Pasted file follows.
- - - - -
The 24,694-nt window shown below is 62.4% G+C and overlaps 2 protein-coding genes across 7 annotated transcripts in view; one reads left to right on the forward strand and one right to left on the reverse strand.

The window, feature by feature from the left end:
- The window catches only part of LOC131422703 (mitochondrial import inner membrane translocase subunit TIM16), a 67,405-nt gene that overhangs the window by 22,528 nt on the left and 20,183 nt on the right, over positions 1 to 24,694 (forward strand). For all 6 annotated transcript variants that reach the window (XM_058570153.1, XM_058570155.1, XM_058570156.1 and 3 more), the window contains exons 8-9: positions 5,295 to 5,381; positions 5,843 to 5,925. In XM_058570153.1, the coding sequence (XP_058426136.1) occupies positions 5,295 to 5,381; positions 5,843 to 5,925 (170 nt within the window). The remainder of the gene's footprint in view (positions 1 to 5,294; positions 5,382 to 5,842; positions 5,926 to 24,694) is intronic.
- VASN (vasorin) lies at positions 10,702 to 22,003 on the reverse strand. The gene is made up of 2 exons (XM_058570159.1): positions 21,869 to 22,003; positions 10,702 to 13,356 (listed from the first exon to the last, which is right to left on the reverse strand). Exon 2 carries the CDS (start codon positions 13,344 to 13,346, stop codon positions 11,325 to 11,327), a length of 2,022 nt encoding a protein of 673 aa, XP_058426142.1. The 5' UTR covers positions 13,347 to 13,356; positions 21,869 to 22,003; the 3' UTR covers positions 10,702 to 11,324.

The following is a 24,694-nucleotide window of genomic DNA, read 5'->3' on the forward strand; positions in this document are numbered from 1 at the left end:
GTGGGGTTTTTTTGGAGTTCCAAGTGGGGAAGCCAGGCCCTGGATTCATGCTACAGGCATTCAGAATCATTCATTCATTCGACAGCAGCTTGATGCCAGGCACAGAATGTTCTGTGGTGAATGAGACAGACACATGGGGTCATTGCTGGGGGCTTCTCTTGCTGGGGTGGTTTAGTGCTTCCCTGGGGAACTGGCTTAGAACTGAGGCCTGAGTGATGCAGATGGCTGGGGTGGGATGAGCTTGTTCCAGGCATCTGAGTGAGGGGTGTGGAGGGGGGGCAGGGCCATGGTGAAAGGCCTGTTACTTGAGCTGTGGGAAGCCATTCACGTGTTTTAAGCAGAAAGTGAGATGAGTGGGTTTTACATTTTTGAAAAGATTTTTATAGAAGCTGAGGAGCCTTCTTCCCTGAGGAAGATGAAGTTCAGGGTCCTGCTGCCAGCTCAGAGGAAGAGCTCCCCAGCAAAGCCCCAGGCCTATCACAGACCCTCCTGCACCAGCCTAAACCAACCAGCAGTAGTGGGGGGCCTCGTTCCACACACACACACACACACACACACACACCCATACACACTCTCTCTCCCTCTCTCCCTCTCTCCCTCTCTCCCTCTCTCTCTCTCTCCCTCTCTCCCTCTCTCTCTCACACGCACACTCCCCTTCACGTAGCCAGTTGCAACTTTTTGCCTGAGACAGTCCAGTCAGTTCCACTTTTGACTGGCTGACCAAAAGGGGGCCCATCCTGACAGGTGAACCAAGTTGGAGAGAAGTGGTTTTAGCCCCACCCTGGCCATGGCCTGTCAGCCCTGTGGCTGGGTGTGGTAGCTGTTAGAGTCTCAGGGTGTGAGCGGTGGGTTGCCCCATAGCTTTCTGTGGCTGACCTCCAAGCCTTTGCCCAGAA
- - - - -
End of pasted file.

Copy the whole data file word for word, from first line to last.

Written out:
The 24,694-nt window shown below is 62.4% G+C and overlaps 2 protein-coding genes across 7 annotated transcripts in view; one reads left to right on the forward strand and one right to left on the reverse strand.

The window, feature by feature from the left end:
- The window catches only part of LOC131422703 (mitochondrial import inner membrane translocase subunit TIM16), a 67,405-nt gene that overhangs the window by 22,528 nt on the left and 20,183 nt on the right, over positions 1 to 24,694 (forward strand). For all 6 annotated transcript variants that reach the window (XM_058570153.1, XM_058570155.1, XM_058570156.1 and 3 more), the window contains exons 8-9: positions 5,295 to 5,381; positions 5,843 to 5,925. In XM_058570153.1, the coding sequence (XP_058426136.1) occupies positions 5,295 to 5,381; positions 5,843 to 5,925 (170 nt within the window). The remainder of the gene's footprint in view (positions 1 to 5,294; positions 5,382 to 5,842; positions 5,926 to 24,694) is intronic.
- VASN (vasorin) lies at positions 10,702 to 22,003 on the reverse strand. The gene is made up of 2 exons (XM_058570159.1): positions 21,869 to 22,003; positions 10,702 to 13,356 (listed from the first exon to the last, which is right to left on the reverse strand). Exon 2 carries the CDS (start codon positions 13,344 to 13,346, stop codon positions 11,325 to 11,327), a length of 2,022 nt encoding a protein of 673 aa, XP_058426142.1. The 5' UTR covers positions 13,347 to 13,356; positions 21,869 to 22,003; the 3' UTR covers positions 10,702 to 11,324.

The following is a 24,694-nucleotide window of genomic DNA, read 5'->3' on the forward strand; positions in this document are numbered from 1 at the left end:
GTGGGGTTTTTTTGGAGTTCCAAGTGGGGAAGCCAGGCCCTGGATTCATGCTACAGGCATTCAGAATCATTCATTCATTCGACAGCAGCTTGATGCCAGGCACAGAATGTTCTGTGGTGAATGAGACAGACACATGGGGTCATTGCTGGGGGCTTCTCTTGCTGGGGTGGTTTAGTGCTTCCCTGGGGAACTGGCTTAGAACTGAGGCCTGAGTGATGCAGATGGCTGGGGTGGGATGAGCTTGTTCCAGGCATCTGAGTGAGGGGTGTGGAGGGGGGGCAGGGCCATGGTGAAAGGCCTGTTACTTGAGCTGTGGGAAGCCATTCACGTGTTTTAAGCAGAAAGTGAGATGAGTGGGTTTTACATTTTTGAAAAGATTTTTATAGAAGCTGAGGAGCCTTCTTCCCTGAGGAAGATGAAGTTCAGGGTCCTGCTGCCAGCTCAGAGGAAGAGCTCCCCAGCAAAGCCCCAGGCCTATCACAGACCCTCCTGCACCAGCCTAAACCAACCAGCAGTAGTGGGGGGCCTCGTTCCACACACACACACACACACACACACACACCCATACACACTCTCTCTCCCTCTCTCCCTCTCTCCCTCTCTCCCTCTCTCTCTCTCTCCCTCTCTCCCTCTCTCTCTCACACGCACACTCCCCTTCACGTAGCCAGTTGCAACTTTTTGCCTGAGACAGTCCAGTCAGTTCCACTTTTGACTGGCTGACCAAAAGGGGGCCCATCCTGACAGGTGAACCAAGTTGGAGAGAAGTGGTTTTAGCCCCACCCTGGCCATGGCCTGTCAGCCCTGTGGCTGGGTGTGGTAGCTGTTAGAGTCTCAGGGTGTGAGCGGTGGGTTGCCCCATAGCTTTCTGTGGCTGACCTCCAAGCCTTTGCCCAGAA